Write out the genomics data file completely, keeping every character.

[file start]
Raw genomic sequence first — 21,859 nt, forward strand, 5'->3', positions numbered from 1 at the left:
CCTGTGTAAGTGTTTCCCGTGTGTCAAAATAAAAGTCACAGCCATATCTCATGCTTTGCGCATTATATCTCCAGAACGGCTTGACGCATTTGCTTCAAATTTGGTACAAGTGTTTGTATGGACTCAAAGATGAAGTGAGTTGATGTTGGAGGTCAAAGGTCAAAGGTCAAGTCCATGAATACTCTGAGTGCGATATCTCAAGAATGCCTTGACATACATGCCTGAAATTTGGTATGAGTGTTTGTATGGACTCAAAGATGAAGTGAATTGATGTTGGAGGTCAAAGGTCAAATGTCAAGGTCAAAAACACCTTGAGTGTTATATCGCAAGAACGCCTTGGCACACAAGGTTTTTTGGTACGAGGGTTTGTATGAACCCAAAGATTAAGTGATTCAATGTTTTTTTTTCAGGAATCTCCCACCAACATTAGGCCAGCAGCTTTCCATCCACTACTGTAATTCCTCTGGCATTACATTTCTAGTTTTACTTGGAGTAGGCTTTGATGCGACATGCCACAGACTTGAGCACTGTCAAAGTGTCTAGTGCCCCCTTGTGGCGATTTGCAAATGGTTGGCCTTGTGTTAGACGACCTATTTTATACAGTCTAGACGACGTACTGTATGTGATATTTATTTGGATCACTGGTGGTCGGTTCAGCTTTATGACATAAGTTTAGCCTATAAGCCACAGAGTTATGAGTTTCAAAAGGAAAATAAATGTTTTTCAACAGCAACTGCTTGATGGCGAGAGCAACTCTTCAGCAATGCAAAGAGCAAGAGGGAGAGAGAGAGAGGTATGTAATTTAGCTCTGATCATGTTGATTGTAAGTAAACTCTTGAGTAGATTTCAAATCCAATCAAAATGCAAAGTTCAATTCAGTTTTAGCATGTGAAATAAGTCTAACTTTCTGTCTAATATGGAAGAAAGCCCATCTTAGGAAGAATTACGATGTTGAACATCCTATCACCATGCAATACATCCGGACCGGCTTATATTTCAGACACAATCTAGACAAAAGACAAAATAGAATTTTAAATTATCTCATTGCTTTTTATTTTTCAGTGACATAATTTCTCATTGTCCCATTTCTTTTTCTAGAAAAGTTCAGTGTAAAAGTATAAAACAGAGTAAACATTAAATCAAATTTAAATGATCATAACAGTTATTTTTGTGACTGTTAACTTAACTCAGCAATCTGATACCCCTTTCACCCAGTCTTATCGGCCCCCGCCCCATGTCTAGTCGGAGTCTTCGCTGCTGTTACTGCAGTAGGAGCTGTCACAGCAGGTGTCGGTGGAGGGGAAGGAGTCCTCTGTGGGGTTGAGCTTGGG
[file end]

Raw genomic sequence first — 21,859 nt, forward strand, 5'->3', positions numbered from 1 at the left:
CCTGTGTAAGTGTTTCCCGTGTGTCAAAATAAAAGTCACAGCCATATCTCATGCTTTGCGCATTATATCTCCAGAACGGCTTGACGCATTTGCTTCAAATTTGGTACAAGTGTTTGTATGGACTCAAAGATGAAGTGAGTTGATGTTGGAGGTCAAAGGTCAAAGGTCAAGTCCATGAATACTCTGAGTGCGATATCTCAAGAATGCCTTGACATACATGCCTGAAATTTGGTATGAGTGTTTGTATGGACTCAAAGATGAAGTGAATTGATGTTGGAGGTCAAAGGTCAAATGTCAAGGTCAAAAACACCTTGAGTGTTATATCGCAAGAACGCCTTGGCACACAAGGTTTTTTGGTACGAGGGTTTGTATGAACCCAAAGATTAAGTGATTCAATGTTTTTTTTTCAGGAATCTCCCACCAACATTAGGCCAGCAGCTTTCCATCCACTACTGTAATTCCTCTGGCATTACATTTCTAGTTTTACTTGGAGTAGGCTTTGATGCGACATGCCACAGACTTGAGCACTGTCAAAGTGTCTAGTGCCCCCTTGTGGCGATTTGCAAATGGTTGGCCTTGTGTTAGACGACCTATTTTATACAGTCTAGACGACGTACTGTATGTGATATTTATTTGGATCACTGGTGGTCGGTTCAGCTTTATGACATAAGTTTAGCCTATAAGCCACAGAGTTATGAGTTTCAAAAGGAAAATAAATGTTTTTCAACAGCAACTGCTTGATGGCGAGAGCAACTCTTCAGCAATGCAAAGAGCAAGAGGGAGAGAGAGAGAGGTATGTAATTTAGCTCTGATCATGTTGATTGTAAGTAAACTCTTGAGTAGATTTCAAATCCAATCAAAATGCAAAGTTCAATTCAGTTTTAGCATGTGAAATAAGTCTAACTTTCTGTCTAATATGGAAGAAAGCCCATCTTAGGAAGAATTACGATGTTGAACATCCTATCACCATGCAATACATCCGGACCGGCTTATATTTCAGACACAATCTAGACAAAAGACAAAATAGAATTTTAAATTATCTCATTGCTTTTTATTTTTCAGTGACATAATTTCTCATTGTCCCATTTCTTTTTCTAGAAAAGTTCAGTGTAAAAGTATAAAACAGAGTAAACATTAAATCAAATTTAAATGATCATAACAGTTATTTTTGTGACTGTTAACTTAACTCAGCAATCTGATACCCCTTTCACCCAGTCTTATCGGCCCCCGCCCCATGTCTAGTCGGAGTCTTCGCTGCTGTTACTGCAGTAGGAGCTGTCACAGCAGGTGTCGGTGGAGGGGAAGGAGTCCTCTGTGGGGTTGAGCTTGGG